Love Poetry:
"The Great Neglected Tradition"
--an interview with Gary Rosenthal
by Mark Rudinsky

 

 

MR: Gary, in an article you wrote as part of a correspondence
with Robert Bly, you touch upon the fact that love poems have become
almost an endangered species in this culture. Why is that?

GR: Well, Bly said it--and I tend to agree. He wrote that love poems are
"hard to come by these days." Many people have commented on this curious
phenomenon, including the poet and critic Dana Gioia who wrote, "love
poetry has become the great neglected tradition."

You ask why this is... but "why" is a funny word, a curious gawker who
might want the simple answer, and here I don't know any, and can only go
into a speculative kind of ramble, and hopefully come up with some likely
suspects...

Perhaps the lack of love poems has something to do with our literary
culture having been a culture of the head versus the heart, for the most
part...and I'm afraid the internet and the 'age of information' is only making
that worse... It's a more mental and masculine kind of logos here, a nation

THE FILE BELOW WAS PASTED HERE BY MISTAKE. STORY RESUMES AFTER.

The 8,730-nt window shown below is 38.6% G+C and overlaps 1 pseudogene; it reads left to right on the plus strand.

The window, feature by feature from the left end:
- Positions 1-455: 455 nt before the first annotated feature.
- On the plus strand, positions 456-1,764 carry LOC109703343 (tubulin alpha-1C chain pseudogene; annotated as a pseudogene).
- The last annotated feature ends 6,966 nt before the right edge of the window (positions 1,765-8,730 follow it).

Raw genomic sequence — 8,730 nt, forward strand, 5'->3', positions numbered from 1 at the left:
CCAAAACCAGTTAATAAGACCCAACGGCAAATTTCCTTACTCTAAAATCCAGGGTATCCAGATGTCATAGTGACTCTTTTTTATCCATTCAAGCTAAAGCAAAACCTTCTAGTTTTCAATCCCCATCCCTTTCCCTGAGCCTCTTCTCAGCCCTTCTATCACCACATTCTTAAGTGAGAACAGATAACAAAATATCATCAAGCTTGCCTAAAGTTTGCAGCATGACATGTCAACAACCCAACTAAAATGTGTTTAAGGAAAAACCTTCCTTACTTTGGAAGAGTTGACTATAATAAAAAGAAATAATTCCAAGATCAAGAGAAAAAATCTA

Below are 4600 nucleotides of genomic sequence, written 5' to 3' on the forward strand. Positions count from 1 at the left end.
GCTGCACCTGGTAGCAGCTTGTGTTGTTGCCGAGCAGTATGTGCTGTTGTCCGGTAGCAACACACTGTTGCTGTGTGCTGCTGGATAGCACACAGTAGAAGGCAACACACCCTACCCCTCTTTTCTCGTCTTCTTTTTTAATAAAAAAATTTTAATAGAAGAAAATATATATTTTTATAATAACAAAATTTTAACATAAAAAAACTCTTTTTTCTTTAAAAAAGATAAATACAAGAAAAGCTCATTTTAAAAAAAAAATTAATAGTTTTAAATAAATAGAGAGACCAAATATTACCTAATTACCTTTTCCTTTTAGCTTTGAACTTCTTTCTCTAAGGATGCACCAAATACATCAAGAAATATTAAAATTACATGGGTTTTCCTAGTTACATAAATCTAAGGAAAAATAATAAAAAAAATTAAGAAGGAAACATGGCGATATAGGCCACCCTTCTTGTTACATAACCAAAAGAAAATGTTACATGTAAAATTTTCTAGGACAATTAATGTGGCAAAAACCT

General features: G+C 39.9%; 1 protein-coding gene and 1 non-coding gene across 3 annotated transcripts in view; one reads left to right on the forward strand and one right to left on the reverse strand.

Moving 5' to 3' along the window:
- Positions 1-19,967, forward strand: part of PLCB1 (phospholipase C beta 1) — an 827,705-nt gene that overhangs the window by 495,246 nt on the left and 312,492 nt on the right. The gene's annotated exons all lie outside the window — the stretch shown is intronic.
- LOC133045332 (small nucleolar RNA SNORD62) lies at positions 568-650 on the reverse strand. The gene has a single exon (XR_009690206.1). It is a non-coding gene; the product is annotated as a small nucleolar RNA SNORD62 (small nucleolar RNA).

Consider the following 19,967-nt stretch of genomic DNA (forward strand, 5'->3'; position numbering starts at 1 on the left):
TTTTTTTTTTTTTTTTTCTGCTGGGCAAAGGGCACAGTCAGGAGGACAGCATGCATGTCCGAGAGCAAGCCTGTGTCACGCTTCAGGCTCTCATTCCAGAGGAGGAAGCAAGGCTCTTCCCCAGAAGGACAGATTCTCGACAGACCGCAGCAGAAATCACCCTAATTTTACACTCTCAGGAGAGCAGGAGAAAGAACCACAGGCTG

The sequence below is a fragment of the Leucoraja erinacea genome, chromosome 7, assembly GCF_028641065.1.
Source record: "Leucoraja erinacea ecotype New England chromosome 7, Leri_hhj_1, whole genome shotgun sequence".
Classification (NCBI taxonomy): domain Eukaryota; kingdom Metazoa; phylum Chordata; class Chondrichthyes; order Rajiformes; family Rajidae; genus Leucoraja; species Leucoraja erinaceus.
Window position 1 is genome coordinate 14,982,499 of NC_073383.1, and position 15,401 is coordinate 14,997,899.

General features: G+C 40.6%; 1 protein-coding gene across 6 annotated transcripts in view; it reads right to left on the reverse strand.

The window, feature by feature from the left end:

on the go, a 'can-do' culture, a nation of doers, such that a more feeling based
eros has had a harder time emerging and retaining a foothold in
consciousness than has been the case in some of the slower paced --and
perhaps more heart-friendly-- Southern and Latin cultures, whose languages
are even called 'Romance.'

This is also a nation formed by people who wanted to get away from being
ruled --so we're an unruly nation that values independence and 'rugged
individualism,' a nation with the martial eagle as its national bird, and one of
the few nations on earth that has never been overwhelmed and dominated
by another--and all of this is far away from the kind of vulnerability,
undefendedness, or surrender I associate with love, with 'ecstatic love,' and
the kind of poetry that comes from it

 

MR: And yet I gather that at one time there was a lively tradition of
love poetry happening almost everywhere. If that's true, what was going on
then?

GR: The one great period in which there was an explosion of love poetry
in most European cultures--the 12th to 14th centuries, was also a time when
those cultures--but also those in the Near East-- were all in extremis. It was a
time of religious wars and upheaval, the time of the Crusades, and in the
Near East there were also the Mongol and Tartar invasions in which the
cultures of the great Sufi poets were under siege. Persia was laid to ruin.
Rumi's family had to move to Turkey because of the Mongols invading
present day Afghanistan, and Hafiz was nearly executed by Tamerlaine, saved
only by his presence of mind and ability to say the perfect thing under
questioning...

There's probably something about living in a time when its more obvious
that death could come at any moment, and there's not much security to be
found on the physical plane, that can help turn us in a more spiritual